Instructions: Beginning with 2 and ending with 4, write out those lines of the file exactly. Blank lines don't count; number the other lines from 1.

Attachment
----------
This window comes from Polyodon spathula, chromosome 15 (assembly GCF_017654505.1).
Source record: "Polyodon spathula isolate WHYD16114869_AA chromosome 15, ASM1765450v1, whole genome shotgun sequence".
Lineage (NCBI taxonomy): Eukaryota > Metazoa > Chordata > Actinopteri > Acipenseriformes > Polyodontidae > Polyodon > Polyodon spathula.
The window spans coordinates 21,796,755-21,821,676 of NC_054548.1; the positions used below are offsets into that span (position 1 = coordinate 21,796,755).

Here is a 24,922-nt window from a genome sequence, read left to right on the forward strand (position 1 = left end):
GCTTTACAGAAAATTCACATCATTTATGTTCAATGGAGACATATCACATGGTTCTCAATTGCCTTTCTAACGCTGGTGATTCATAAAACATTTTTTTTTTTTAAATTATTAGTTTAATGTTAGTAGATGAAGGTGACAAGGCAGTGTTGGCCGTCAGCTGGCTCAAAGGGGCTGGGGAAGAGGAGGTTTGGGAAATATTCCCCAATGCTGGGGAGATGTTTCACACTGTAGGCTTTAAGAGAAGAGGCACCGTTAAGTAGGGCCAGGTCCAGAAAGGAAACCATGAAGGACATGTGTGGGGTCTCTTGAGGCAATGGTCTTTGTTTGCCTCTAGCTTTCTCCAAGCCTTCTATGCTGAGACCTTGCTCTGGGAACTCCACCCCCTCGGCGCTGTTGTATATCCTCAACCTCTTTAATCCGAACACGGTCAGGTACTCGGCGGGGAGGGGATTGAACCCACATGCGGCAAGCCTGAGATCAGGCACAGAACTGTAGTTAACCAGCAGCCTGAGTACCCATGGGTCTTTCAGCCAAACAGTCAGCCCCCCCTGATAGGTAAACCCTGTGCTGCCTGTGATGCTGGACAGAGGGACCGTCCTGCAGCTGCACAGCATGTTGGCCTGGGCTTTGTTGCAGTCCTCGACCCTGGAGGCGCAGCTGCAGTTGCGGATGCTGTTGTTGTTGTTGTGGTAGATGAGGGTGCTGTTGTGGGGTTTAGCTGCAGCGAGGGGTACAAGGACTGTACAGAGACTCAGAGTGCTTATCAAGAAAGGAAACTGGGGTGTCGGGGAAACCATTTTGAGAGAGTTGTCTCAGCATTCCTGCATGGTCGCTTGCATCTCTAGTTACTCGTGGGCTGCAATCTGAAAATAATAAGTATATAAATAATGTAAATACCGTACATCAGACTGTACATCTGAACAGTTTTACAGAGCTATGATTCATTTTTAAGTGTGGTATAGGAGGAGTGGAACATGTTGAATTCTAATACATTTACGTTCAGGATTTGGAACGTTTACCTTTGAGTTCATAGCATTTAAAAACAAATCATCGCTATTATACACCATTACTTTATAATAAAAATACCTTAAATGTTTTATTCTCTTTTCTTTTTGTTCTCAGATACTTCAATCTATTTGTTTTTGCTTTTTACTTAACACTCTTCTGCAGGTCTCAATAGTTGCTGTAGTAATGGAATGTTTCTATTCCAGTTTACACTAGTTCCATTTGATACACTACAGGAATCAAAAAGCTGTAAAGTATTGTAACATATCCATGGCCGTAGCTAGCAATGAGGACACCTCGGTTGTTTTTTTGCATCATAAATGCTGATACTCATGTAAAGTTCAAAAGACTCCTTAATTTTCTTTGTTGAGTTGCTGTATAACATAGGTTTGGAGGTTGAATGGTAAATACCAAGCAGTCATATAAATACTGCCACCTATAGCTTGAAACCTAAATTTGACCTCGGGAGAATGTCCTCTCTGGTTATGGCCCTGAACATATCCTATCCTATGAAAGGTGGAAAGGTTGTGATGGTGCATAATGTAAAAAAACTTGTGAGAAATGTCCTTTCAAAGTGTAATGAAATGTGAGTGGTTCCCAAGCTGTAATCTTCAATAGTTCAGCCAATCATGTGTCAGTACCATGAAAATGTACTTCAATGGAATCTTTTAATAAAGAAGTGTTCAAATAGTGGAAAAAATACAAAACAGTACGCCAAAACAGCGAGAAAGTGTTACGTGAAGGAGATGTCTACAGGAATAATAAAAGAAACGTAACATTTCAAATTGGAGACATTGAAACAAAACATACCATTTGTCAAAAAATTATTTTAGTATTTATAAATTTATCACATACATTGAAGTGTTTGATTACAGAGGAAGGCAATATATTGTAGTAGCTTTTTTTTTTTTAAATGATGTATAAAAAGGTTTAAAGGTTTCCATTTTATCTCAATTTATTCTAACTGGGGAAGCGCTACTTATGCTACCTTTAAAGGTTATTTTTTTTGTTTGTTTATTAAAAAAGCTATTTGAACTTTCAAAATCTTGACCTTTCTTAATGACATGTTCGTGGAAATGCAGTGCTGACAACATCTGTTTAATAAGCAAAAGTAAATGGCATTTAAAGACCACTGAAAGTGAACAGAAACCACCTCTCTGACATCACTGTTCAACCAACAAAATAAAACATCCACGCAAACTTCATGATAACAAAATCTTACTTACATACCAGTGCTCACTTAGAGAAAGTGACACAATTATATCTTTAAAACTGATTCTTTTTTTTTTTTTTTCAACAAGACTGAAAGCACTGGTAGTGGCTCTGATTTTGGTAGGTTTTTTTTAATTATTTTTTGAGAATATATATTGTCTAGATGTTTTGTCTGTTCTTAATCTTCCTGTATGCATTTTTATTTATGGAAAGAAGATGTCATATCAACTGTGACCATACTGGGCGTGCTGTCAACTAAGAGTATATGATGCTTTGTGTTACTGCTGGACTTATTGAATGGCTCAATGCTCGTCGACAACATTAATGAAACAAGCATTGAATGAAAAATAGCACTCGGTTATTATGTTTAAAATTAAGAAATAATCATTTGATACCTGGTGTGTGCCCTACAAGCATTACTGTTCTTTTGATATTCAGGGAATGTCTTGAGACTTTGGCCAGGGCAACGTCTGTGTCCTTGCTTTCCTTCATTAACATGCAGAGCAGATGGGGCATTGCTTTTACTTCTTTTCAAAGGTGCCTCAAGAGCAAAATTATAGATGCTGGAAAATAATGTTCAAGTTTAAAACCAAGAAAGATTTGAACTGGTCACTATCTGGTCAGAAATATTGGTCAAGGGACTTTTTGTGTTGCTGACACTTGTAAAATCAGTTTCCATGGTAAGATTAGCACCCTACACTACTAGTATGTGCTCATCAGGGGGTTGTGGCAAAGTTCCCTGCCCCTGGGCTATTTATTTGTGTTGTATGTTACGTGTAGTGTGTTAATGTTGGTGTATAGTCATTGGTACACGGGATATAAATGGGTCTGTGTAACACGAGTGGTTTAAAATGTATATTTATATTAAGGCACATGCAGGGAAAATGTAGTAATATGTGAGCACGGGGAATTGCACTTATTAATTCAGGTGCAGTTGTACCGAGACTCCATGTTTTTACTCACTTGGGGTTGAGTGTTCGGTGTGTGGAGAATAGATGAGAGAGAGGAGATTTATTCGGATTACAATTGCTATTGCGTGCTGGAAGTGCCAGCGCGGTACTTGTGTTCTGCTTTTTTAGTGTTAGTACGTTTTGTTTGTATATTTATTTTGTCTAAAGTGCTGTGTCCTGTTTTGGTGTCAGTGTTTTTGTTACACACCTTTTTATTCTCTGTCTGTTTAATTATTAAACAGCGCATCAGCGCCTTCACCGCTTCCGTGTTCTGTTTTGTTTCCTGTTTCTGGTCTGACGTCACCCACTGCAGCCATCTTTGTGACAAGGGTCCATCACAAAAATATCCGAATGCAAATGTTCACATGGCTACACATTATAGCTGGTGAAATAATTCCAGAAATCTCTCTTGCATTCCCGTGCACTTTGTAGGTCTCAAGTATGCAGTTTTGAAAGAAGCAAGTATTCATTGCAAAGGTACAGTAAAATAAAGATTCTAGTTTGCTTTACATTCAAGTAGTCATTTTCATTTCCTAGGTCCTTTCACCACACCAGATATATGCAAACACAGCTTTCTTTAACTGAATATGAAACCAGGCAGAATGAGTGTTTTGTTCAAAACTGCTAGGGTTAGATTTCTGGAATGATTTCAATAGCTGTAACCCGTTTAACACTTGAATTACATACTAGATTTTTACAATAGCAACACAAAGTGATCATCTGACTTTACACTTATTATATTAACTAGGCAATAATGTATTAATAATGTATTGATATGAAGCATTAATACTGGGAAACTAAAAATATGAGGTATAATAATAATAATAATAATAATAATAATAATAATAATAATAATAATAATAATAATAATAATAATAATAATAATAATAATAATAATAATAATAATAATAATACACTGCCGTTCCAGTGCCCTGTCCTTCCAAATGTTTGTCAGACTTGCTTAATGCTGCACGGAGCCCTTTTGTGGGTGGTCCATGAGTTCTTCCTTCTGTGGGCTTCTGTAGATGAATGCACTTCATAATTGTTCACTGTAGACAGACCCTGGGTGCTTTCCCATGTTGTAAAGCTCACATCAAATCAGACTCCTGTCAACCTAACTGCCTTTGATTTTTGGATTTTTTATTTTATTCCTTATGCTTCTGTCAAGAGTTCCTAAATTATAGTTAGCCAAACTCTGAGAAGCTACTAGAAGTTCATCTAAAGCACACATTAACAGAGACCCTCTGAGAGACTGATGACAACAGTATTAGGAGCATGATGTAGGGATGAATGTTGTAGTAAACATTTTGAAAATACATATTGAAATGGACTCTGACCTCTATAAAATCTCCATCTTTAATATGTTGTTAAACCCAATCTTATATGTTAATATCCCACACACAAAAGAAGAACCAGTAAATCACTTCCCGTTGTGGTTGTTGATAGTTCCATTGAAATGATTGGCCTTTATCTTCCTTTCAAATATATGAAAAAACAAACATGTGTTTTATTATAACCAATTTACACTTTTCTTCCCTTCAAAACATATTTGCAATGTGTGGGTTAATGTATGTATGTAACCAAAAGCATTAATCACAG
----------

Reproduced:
Source record: "Polyodon spathula isolate WHYD16114869_AA chromosome 15, ASM1765450v1, whole genome shotgun sequence".
Lineage (NCBI taxonomy): Eukaryota > Metazoa > Chordata > Actinopteri > Acipenseriformes > Polyodontidae > Polyodon > Polyodon spathula.
The window spans coordinates 21,796,755-21,821,676 of NC_054548.1; the positions used below are offsets into that span (position 1 = coordinate 21,796,755).